People who lie about having travelled to the government’s so-called ‘red list’ of coronavirus hot spot countries will face up to ten years behind bars, putting the offence
on par with possession of a firearm with intent, making threats to kill, and poisoning.
Those found to have attempted to breach the mandatory hotel quarantine scheme will be subject to fines of up to GBP10,000 and anyone who fails to take a mandatory coronavirus test within 72 hours of their departure or upon their second day in quarantine faces a GBP1,000 penalty.A GBP2,000 fine will be issued for those who do not take a second coronavirus test on their eighth day in the country.
Speaking before the House of Commons, Health Secretary Matt Hancock
said: “Anyone who lies on a passenger locator form and tries to conceal that they’ve been in a country on our red list in the 10 days before arrival here will face a prison sentence of up to 10 years.” Mr Hancock said that he makes “no apologies” about draconian measures, claiming that it is “mission-critical” that the UK blocks more coronavirus variants from entering the country.”People who flout these rules are putting us all at risk,” he said, adding: “Passenger carriers will have a duty in law to make sure that passengers have signed up for these new arrangements before they travel, and will be fined if they don’t, and we will be putting in place tough fines for people who don’t comply.”
Travellers will be required to stay in quarantine hotels for 10 days, which will cost GBP1,750 per person. Mr Hancock said that “people will need to remain in their rooms and will not be allowed to mix with other guests”.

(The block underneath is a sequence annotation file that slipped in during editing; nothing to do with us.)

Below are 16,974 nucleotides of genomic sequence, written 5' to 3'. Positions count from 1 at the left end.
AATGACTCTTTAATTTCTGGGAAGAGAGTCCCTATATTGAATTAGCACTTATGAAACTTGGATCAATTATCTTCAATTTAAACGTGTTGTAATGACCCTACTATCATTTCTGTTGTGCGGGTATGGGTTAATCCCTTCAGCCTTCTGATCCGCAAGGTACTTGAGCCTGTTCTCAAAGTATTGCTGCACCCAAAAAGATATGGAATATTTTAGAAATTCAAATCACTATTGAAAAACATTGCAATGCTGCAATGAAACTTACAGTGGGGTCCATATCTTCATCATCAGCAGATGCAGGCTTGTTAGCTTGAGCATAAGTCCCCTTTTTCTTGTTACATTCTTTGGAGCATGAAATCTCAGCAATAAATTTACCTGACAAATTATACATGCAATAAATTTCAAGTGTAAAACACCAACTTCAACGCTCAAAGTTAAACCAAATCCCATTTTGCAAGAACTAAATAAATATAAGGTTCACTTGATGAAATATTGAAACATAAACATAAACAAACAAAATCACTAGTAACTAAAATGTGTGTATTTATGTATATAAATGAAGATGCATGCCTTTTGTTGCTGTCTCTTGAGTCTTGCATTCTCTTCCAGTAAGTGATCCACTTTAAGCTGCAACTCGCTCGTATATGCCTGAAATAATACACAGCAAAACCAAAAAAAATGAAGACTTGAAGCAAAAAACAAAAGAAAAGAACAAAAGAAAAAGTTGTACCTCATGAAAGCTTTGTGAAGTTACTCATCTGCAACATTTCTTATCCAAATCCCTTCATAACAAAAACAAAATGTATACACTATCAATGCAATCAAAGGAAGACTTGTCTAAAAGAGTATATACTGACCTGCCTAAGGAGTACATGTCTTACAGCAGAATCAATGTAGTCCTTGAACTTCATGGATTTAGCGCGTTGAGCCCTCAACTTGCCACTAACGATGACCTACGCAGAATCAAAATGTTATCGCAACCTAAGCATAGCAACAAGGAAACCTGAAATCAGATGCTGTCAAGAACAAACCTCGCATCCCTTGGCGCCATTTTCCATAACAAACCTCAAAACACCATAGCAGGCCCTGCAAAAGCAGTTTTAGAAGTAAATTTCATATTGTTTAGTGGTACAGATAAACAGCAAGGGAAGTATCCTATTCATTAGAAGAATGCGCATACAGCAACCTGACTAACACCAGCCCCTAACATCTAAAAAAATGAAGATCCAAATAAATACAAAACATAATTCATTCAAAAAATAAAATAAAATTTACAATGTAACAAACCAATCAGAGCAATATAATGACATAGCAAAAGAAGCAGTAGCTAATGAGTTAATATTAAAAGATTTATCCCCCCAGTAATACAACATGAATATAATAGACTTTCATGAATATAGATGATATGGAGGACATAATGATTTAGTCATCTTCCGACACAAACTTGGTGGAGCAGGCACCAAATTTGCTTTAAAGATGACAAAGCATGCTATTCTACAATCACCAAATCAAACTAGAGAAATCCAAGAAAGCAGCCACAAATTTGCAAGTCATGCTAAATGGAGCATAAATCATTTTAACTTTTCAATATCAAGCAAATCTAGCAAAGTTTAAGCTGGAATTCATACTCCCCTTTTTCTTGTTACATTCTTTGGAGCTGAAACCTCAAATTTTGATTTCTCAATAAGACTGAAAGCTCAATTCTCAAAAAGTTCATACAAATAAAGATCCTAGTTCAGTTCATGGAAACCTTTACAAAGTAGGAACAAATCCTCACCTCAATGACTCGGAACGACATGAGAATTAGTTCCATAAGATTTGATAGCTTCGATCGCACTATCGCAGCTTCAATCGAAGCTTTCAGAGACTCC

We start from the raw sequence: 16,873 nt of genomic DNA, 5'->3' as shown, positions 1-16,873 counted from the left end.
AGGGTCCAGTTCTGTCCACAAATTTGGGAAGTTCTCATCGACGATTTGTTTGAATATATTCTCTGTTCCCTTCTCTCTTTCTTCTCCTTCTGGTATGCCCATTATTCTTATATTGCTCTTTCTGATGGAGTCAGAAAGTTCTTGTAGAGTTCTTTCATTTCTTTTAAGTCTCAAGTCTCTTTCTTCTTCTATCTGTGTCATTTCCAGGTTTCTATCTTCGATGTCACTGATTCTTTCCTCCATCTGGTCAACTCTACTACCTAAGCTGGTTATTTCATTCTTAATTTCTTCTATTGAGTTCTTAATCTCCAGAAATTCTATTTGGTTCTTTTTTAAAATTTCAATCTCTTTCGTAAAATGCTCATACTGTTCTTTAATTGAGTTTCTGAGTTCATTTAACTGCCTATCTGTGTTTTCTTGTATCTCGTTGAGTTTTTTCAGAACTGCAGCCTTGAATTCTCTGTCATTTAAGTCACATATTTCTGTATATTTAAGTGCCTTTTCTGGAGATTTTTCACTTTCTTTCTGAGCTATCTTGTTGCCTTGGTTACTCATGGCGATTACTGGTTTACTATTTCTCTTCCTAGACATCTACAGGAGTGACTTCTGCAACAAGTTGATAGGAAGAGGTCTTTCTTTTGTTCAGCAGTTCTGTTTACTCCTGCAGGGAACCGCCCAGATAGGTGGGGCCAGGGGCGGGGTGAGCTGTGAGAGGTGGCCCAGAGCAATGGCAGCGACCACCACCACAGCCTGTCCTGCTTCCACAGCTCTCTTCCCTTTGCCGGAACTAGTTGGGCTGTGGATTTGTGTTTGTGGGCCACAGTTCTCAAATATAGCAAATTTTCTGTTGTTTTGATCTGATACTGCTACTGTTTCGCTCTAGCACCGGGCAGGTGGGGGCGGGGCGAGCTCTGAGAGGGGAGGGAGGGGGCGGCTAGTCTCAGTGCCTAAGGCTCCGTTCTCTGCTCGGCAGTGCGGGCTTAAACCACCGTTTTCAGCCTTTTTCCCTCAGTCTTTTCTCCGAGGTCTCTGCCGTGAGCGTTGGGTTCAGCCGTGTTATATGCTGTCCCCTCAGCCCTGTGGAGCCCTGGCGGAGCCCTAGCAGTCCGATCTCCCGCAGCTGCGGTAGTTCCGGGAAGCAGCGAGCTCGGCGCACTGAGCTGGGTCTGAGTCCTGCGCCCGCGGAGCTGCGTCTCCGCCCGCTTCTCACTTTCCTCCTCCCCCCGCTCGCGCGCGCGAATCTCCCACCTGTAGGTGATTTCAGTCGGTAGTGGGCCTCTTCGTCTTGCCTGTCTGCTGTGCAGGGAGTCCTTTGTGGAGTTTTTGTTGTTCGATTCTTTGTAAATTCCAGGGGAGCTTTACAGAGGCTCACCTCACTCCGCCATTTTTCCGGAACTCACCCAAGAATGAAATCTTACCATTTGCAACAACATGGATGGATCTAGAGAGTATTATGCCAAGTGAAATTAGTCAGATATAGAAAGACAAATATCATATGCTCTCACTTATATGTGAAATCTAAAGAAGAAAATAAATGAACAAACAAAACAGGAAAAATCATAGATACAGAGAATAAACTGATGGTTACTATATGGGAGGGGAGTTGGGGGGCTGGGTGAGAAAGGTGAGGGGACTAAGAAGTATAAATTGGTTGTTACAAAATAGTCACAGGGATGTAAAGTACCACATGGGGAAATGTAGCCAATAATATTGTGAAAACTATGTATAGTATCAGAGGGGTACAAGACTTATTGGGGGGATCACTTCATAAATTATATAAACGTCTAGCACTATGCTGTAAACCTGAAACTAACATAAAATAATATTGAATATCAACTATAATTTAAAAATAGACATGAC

“When passengers arrive, they’ll be escorted to their UK Government transport and taken to a designated hotel, which will be closed to guests who aren’t quarantining,” the Health Secretary explained.
“They must quarantine in their room for 10 days, or for longer if they test positive for Covid-19 during their stay,” he added.Brexit leader Nigel Farage blasted the plan,
saying: “This is out of control. Ten years in prison for a lie goes too far, we must resist this tyranny.”
The move was also questioned by travel industry leaders, fearful that the already struggling sector may further be damaged by the draconian measures.
The CEO of travel consultants The PC Agency, Paul Charles,
told the Dail Mail: “Mass traveller testing alone is to be welcomed as it enables Government to stay one step ahead of possible new variants, but adding several layers of complexity to travel will stall any economic recovery.”
“What is the exit route out of this? Travel cannot work on the short-term whim of Government,” he warned.